Washington, D.C.— As many as one in three Americans have some type of criminal record. Yet having any kind of criminal history—even for minor offenses or an arrest without a conviction—can create lifelong barriers that can stand in the way of basic necessities such as employment and housing. This has broad implications, not only for the millions of individuals who are prevented from moving on with their lives and becoming productive citizens, but also for their families, communities, and the nation’s economy.
At an event on Tuesday, December 2, the Center for American Progress will convene a conversation to explore how mass incarceration and hyper-criminalization have become major drivers of poverty and inequality and what can be done to remove obstacles to economic security and mobility for people with criminal records. At the event, CAP will release a new report that highlights how a criminal record serves as a barrier to employment, housing, public assistance, education and training, and more, as well as recommendations to ensure that Americans with criminal records have a fair shot at making a decent living, providing for their families, and joining the middle class.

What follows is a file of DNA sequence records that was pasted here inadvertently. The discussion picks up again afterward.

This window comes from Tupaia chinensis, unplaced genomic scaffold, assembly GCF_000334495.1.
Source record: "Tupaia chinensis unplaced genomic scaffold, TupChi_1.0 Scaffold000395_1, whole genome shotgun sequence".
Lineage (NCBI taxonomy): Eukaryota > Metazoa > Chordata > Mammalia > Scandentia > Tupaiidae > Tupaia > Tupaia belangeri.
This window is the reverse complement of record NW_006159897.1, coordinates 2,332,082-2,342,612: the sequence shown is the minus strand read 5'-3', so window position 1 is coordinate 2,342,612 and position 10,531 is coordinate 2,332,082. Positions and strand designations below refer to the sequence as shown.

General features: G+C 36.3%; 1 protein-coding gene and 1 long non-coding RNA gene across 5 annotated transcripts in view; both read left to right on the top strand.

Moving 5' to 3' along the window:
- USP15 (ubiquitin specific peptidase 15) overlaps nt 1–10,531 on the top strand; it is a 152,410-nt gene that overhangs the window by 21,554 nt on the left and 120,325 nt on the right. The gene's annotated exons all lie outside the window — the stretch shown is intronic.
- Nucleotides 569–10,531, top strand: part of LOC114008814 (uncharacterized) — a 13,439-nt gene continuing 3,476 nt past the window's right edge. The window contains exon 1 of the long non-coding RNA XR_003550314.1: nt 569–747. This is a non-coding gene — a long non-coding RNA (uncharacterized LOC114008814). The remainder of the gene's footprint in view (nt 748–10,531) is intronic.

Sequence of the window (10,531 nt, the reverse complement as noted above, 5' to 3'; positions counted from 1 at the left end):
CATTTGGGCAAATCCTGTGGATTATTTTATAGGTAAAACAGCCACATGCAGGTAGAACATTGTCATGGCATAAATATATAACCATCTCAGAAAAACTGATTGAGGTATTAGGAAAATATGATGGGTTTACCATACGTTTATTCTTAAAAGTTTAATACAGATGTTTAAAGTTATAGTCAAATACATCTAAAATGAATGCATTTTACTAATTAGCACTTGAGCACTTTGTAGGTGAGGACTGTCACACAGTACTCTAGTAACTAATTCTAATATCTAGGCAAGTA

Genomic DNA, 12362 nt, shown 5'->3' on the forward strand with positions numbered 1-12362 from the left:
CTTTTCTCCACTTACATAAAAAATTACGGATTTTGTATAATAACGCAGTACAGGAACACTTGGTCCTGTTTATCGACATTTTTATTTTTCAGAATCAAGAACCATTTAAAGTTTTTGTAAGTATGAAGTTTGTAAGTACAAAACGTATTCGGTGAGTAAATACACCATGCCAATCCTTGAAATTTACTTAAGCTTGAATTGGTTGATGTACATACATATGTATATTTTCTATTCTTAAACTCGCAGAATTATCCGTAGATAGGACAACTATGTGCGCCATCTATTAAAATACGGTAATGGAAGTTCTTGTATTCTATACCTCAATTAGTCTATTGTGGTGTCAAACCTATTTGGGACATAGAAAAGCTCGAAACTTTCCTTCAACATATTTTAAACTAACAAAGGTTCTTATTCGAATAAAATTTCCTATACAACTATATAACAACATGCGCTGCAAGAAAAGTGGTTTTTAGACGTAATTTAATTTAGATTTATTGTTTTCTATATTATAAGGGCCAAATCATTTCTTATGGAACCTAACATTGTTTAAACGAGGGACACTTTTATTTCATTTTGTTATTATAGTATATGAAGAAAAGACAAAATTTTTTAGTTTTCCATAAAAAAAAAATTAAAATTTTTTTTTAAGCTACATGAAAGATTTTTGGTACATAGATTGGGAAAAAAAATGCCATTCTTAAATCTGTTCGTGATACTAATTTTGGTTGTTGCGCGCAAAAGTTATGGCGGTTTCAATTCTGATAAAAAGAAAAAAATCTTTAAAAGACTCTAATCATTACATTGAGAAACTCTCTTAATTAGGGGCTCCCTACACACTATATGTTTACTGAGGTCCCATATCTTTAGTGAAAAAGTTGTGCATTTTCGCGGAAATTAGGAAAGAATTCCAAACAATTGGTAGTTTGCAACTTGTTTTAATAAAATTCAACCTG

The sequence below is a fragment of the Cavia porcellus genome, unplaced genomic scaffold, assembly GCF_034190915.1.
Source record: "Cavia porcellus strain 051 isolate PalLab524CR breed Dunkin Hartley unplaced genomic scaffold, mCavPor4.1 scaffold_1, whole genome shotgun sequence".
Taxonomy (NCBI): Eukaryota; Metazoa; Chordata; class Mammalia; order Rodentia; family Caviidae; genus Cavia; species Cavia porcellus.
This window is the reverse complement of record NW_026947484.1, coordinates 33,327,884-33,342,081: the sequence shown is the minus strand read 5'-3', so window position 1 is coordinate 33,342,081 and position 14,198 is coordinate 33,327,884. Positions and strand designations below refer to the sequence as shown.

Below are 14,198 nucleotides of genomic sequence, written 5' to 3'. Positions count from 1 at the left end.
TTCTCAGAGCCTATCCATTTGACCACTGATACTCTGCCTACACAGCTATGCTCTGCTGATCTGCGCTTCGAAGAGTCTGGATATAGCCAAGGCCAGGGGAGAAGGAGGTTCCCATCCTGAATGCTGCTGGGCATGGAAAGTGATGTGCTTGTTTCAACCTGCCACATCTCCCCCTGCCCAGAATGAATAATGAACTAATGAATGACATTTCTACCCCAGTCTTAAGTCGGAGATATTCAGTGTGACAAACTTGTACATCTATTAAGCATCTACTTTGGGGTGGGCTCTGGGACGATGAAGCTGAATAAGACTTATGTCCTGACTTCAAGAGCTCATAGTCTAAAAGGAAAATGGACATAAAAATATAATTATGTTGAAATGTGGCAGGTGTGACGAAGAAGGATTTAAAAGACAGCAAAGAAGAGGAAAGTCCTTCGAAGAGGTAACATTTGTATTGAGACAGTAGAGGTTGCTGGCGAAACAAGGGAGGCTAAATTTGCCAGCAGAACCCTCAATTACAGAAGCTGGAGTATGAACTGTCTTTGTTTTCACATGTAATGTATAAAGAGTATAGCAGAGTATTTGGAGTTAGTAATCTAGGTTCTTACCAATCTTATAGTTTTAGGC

Members of the media can RSVP here.
Bookmark this link to watch the live webcast.
Follow along on Twitter: @TalkPoverty and #cjreform
Roy L. Austin Jr., Deputy Assistant to the President, Office of Urban Affairs, Justice and Opportunity, Domestic Policy Council
Sharon Dietrich, Litigation Director, Community Legal Services of Philadelphia
Marc Levin, Policy Director, Right on Crime
Ronald Lewis, Philadelphia, Pennsylvania
Marc Mauer, Executive Director, The Sentencing Project
Becky Pettit, Professor of Sociology, The University of Texas at Austin
Michele Sedney, Director of Career Services, Johns Hopkins Health System
Rebecca Vallas, Associate Director, Poverty to Prosperity Program, Center for American Progress
December 2, 2014, 12:00 p.m. – 1:30 p.m. ET
Center for American Progress
1333 H Street NW, 10th Floor
Washington, D.C., 20005
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For more information on this topic, contact Allison Preiss at 202.478.6331 or email@example.com